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The first stage of Dunedin's planned $37.1 million central city improvement programme could be brought forward to fix a fading Exchange Square.
Council staff are recommending a $602,000 revamp of the square, including a new layout, new grey blue concrete pavings, furniture, plantings and LED lighting, be endorsed for public consultation later this year.
Redeveloping the square, to lift the area and link it to surrounding zones, including the Warehouse precinct, was considered a key project within the decade long central city plan approved last week.
Construction of the projects identified as part of the central city plan was not expected to begin until 2018, after three years of planning and consultation.
However, councillors at today's full council meeting will consider a staff report recommending work planned for the Exchange be brought forward.
Council urban design team leader Dr Glen Hazelton said the square's existing pavings were nearly 20 years old and had ''reached the end of their life expectancy''.
Localised subsidence was exacerbating their deterioration.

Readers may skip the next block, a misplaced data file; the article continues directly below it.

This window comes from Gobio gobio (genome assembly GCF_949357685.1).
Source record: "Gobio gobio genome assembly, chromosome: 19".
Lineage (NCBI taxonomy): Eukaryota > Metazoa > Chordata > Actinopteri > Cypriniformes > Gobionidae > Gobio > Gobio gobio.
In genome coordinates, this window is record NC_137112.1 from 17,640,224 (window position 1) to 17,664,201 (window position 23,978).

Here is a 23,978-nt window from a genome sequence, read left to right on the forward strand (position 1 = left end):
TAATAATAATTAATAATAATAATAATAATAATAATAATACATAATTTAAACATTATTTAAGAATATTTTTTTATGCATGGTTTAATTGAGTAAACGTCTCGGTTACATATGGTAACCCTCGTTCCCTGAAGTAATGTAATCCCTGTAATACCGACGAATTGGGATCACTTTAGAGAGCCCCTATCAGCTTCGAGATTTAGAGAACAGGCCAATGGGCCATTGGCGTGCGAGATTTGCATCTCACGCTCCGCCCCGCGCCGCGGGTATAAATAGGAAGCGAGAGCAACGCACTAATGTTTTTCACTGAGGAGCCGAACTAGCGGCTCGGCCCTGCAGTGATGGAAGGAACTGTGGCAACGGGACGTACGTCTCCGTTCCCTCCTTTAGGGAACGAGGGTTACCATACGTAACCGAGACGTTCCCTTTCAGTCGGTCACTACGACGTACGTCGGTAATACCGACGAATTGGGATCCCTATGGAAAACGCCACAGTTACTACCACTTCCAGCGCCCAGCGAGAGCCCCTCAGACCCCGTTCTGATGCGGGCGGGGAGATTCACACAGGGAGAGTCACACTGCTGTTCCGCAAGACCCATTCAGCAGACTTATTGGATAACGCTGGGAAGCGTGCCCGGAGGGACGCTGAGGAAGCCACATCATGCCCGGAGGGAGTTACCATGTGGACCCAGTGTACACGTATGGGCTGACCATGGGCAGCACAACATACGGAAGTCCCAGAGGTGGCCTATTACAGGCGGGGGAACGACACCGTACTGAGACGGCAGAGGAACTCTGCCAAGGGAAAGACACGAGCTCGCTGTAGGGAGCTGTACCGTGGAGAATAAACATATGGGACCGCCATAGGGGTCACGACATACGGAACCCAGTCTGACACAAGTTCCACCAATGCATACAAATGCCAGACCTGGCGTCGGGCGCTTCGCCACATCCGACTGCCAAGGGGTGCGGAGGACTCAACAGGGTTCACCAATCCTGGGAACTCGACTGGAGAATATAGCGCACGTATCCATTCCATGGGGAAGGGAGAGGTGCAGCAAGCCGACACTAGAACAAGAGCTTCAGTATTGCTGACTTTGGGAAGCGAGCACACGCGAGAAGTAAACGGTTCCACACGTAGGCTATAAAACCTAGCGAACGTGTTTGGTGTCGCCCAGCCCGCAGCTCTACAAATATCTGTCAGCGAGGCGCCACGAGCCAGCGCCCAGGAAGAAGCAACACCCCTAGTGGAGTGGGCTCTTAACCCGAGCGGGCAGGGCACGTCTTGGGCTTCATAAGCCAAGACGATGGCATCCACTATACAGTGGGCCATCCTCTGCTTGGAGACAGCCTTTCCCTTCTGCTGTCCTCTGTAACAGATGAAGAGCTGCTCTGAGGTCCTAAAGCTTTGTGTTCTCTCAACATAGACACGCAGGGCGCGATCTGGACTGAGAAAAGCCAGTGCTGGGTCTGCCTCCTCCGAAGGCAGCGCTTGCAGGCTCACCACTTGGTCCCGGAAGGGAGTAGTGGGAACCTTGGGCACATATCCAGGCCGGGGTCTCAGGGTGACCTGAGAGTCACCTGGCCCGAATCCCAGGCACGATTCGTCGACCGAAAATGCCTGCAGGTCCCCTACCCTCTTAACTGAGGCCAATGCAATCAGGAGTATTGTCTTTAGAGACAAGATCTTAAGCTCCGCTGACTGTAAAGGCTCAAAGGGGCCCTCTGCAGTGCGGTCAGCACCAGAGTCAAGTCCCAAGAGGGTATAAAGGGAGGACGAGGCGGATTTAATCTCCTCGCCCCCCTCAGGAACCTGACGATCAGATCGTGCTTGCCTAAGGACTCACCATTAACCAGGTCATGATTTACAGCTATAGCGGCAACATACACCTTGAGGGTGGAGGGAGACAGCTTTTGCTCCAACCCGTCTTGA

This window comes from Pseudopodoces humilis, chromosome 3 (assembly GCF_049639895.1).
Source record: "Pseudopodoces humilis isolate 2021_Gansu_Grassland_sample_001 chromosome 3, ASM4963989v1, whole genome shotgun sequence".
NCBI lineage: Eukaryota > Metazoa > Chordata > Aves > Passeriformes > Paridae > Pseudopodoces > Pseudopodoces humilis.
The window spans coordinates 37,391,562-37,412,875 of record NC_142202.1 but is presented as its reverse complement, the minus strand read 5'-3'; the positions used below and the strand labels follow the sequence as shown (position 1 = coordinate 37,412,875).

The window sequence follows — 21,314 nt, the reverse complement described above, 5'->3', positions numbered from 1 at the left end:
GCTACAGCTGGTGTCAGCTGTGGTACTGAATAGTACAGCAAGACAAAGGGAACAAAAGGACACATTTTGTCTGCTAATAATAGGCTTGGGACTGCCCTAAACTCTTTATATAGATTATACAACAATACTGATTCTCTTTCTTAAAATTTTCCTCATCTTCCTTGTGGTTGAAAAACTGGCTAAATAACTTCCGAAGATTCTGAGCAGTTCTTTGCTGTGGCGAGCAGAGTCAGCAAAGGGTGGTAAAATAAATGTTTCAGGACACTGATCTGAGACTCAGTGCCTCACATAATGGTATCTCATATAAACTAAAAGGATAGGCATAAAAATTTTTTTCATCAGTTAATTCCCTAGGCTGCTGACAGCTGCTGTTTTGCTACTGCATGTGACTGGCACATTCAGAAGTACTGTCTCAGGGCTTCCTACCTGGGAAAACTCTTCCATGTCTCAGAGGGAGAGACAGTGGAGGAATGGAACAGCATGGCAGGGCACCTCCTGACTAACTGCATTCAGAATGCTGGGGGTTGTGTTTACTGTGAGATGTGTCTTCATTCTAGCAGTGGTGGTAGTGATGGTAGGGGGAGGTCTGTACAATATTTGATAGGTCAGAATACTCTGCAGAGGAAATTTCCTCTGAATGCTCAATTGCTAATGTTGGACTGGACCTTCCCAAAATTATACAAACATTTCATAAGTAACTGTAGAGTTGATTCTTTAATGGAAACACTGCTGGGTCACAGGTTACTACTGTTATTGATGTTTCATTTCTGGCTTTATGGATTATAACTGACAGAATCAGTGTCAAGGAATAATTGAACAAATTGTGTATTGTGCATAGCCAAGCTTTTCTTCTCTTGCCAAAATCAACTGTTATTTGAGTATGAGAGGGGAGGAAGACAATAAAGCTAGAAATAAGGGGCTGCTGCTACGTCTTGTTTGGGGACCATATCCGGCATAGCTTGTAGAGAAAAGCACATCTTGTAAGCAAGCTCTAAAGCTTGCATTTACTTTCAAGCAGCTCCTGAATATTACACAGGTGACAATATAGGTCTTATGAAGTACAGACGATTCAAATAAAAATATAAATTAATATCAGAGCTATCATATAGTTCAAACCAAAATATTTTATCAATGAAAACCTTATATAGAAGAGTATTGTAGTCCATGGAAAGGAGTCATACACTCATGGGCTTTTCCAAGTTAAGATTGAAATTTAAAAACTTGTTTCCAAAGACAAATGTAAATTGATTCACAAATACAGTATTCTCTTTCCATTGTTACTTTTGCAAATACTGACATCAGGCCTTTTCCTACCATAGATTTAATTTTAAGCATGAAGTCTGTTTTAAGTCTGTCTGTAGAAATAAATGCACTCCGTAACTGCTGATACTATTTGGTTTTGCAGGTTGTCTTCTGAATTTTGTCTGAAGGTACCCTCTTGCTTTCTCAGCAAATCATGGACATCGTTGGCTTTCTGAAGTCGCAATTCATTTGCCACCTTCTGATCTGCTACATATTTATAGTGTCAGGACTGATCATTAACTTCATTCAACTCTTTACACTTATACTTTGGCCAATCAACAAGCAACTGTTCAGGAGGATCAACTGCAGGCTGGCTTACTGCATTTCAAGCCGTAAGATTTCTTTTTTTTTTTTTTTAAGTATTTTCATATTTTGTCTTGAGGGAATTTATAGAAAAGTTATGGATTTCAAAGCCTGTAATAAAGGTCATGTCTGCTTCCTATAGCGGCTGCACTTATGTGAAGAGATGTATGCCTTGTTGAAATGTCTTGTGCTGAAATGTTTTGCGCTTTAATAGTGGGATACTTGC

As a result, council staff believed it was timely to progress wider redevelopment of the square simultaneously with work to address the area's subsidence and maintenance issues, Dr Hazelton said.
If accepted by councillors, a four week public consultation would be followed by a final recommendation to the council.
Work would begin later in the year.
Dr Hazelton, in his report, said the preferred option for the upgrade would aim to make the square more welcoming and attractive.
That would hopefully encourage more use of ground floor spaces in surrounding buildings, adding to the area's vibrancy and encouraging further regeneration in the area, he said.
Among the changes proposed was the replacement of existing clay paving with new grey blue concrete paving.
It would match that already used in the nearby Warehouse precinct, linking the two areas together, Dr Hazelton said.
Additional ''detailing'' was also planned within the square to ''reference the historic alignment of High St through the square'', he said.
New LED lighting and ''creative'' lighting would also be added, including additional lighting for Cargill's monument, he said.
The square's furniture would also be updated, with the area's existing ornate replica heritage lights and furniture now considered ''out of context'' in the Exchange, he said.
New trees and other plantings would be spread around the square, to ''green'' the space and provide more shelter, while large trees obscuring the entrance to John Wickliffe House would be removed.
So, too, would three existing telephone boxes in the square, while the area's penguin sculptures would also be rearranged within the square ''to create more of a feature'', he said.
Accelerating the work would realise ''efficiencies'', and funding was available within the council's transportation budget, he said.
Whether the budget covered the total cost of the work, or whether components of the project would have to be delayed to reduce costs, would not be known until after the tender process was concluded, he added.